Certainly pike go to double figures, perch to 2.8 min., roach to 1.14, chub must go over 4lbs somewhere and the dace potential has not been met by the waters I have fished but I suspect fish over 8ozs are present in suitable places.

----

Since the Hants Avon trip the only noteworthy catch has been a nice bream of 4.5 from the Warks Avon, on a bread feeder sleeper rod while deadbaiting with hideously oversized mackerel parts, so with the final river weekend upon us, rod licences renewed, temperatures suddenly soaring into double figures but heavy rain causing local rivers to burst the season is highly likely to end on a river fishing wash-out and leave us wishing it had occurred either a touch sooner, or much later.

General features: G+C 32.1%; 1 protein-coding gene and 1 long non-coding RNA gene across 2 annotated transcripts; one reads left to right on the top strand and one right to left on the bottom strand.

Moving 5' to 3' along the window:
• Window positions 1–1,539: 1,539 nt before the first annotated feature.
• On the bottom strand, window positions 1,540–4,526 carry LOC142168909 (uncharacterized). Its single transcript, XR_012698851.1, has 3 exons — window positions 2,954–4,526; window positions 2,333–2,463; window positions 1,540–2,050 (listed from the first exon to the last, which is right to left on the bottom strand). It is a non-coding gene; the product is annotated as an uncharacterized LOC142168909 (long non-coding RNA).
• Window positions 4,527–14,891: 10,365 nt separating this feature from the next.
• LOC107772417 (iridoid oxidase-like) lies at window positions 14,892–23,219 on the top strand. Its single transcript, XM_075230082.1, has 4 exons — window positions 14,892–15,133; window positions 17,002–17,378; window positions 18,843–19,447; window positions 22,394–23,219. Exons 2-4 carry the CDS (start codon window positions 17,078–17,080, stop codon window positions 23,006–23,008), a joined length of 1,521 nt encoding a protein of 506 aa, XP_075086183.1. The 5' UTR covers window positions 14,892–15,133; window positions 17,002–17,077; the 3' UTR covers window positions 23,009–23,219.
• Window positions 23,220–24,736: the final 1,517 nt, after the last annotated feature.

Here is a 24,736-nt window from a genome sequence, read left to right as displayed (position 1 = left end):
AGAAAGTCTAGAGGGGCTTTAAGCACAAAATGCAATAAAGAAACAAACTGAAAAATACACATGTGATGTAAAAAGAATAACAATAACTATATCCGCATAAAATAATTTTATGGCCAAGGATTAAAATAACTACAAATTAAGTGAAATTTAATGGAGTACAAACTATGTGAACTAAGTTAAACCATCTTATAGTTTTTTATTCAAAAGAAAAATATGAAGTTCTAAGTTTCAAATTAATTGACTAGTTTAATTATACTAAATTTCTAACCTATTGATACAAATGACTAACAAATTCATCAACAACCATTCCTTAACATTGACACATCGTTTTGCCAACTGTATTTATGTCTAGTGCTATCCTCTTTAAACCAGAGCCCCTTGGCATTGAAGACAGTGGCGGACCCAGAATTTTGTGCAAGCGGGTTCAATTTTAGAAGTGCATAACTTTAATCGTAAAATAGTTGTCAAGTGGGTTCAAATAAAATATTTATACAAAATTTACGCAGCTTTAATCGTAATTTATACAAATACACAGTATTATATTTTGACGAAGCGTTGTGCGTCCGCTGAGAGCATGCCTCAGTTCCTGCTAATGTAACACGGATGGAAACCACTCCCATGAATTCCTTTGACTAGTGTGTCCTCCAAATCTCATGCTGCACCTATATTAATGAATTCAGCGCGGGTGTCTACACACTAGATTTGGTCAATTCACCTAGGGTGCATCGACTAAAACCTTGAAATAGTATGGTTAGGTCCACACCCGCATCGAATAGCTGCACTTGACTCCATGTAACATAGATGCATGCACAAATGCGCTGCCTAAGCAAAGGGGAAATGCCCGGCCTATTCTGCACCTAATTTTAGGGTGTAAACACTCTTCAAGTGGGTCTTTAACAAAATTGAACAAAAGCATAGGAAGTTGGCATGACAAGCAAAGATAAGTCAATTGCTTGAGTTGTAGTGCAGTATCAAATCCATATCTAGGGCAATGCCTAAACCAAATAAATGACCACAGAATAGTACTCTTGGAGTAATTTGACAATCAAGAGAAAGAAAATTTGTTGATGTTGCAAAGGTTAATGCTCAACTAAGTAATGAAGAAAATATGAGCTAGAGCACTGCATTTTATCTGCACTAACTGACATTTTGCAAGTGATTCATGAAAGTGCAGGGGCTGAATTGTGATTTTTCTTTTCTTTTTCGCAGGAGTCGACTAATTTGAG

To repeat then; "A time of luck and opportunity"; enough time and too little opportunity, for this angler at least...but there's life in us yet!




Thursday, 8 February 2018

Luck in, Look out.

Kingfisher poised overhead

A Long weekend
.

Long sessions and an unusually long drive.

Predators were offering themselves in the mind of temptation.

Lamprey, sprat & sardine were stocked with meat, bread & maggot the alternative options.

The days might provide a clay bed, a gravel bottom and chalk without cheese yet all would involve the Avon, both rivers and their respective rods.

Fellow blogger Nathan Walter had, very generously indeed, arranged a guest ticket on a stretch of the Hampshire Avon, in Wiltshire as it happened, but the prelude would play-out on its less vaunted Warwickshire namesake.

----

FRIDAY: